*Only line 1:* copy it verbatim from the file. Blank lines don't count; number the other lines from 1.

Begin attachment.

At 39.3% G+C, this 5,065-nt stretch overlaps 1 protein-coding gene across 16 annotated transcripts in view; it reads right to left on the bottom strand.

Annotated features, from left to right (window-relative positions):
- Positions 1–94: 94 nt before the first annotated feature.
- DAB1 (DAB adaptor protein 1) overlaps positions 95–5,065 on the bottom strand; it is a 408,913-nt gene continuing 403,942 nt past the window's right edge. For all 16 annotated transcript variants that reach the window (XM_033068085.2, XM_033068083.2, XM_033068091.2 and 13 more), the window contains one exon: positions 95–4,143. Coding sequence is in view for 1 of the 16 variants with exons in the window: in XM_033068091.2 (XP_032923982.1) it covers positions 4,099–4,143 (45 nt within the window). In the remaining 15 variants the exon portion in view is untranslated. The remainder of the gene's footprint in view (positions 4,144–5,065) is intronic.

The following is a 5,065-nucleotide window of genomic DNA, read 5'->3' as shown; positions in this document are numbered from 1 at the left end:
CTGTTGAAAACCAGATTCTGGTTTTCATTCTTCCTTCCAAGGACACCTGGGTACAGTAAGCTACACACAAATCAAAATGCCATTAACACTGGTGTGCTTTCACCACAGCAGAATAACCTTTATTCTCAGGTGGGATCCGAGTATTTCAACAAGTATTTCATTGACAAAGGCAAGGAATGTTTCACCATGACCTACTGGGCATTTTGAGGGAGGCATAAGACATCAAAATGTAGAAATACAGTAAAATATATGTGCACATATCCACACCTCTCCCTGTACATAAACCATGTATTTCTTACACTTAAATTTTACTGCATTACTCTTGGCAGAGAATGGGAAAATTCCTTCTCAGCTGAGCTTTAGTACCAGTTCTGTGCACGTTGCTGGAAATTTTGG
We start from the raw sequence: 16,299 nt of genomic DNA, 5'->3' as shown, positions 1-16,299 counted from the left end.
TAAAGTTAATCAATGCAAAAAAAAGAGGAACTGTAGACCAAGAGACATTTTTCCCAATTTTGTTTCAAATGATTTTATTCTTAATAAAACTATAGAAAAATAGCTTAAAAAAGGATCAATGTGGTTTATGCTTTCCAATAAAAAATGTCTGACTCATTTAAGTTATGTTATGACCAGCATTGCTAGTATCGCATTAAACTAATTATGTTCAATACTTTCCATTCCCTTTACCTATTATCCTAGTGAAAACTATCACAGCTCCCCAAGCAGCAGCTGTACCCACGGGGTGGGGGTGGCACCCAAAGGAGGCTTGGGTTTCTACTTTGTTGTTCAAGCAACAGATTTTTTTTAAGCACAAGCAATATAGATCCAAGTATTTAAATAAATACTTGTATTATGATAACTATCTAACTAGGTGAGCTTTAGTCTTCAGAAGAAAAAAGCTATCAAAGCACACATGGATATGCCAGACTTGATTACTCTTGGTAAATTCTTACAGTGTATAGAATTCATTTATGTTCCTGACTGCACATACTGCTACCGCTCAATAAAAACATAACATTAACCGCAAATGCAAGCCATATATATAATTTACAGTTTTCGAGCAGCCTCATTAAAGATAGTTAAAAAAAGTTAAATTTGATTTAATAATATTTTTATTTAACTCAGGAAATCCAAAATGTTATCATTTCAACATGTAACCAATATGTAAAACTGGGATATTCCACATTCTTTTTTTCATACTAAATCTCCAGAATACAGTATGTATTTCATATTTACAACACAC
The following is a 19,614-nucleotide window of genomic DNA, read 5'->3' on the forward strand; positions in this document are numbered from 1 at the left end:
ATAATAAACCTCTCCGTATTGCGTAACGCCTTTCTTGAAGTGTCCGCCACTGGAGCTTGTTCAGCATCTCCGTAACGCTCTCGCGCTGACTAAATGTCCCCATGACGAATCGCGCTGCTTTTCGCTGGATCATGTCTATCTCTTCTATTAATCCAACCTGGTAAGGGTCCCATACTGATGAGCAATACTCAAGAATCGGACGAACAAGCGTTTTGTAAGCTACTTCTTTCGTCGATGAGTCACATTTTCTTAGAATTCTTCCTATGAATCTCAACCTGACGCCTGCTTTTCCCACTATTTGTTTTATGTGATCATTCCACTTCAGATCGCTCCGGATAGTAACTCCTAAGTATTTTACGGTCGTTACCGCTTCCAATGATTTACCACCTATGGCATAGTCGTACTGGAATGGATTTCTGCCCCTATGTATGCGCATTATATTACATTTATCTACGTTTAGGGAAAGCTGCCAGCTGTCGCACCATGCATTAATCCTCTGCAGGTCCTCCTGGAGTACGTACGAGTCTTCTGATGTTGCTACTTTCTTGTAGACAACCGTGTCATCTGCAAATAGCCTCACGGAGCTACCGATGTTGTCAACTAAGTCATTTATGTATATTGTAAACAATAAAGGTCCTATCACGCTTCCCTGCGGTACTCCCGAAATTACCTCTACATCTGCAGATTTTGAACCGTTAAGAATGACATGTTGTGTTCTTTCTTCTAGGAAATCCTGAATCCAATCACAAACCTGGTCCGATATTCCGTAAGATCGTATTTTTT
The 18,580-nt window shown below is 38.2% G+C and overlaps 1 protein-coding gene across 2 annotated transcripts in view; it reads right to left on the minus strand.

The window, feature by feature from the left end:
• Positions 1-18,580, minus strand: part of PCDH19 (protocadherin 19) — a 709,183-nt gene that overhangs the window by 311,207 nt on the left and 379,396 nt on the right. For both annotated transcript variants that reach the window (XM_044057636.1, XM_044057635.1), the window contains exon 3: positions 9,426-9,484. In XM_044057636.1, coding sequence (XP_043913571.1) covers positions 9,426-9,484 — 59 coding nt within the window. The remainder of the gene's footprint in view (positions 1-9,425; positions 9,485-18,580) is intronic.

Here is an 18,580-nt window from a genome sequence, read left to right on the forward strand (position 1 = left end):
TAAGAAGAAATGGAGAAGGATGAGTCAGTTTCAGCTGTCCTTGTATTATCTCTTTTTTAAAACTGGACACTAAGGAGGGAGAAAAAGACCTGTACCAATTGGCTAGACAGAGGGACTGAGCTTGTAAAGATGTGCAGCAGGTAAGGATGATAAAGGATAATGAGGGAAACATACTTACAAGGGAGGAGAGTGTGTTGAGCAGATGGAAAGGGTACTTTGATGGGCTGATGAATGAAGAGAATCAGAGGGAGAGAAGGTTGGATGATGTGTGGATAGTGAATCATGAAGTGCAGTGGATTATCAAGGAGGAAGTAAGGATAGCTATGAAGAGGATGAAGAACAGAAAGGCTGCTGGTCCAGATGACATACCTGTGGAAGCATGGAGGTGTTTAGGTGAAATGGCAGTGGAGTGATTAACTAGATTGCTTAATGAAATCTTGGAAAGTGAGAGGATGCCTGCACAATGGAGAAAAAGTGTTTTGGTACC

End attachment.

At 39.3% G+C, this 5,065-nt stretch overlaps 1 protein-coding gene across 16 annotated transcripts in view; it reads right to left on the bottom strand.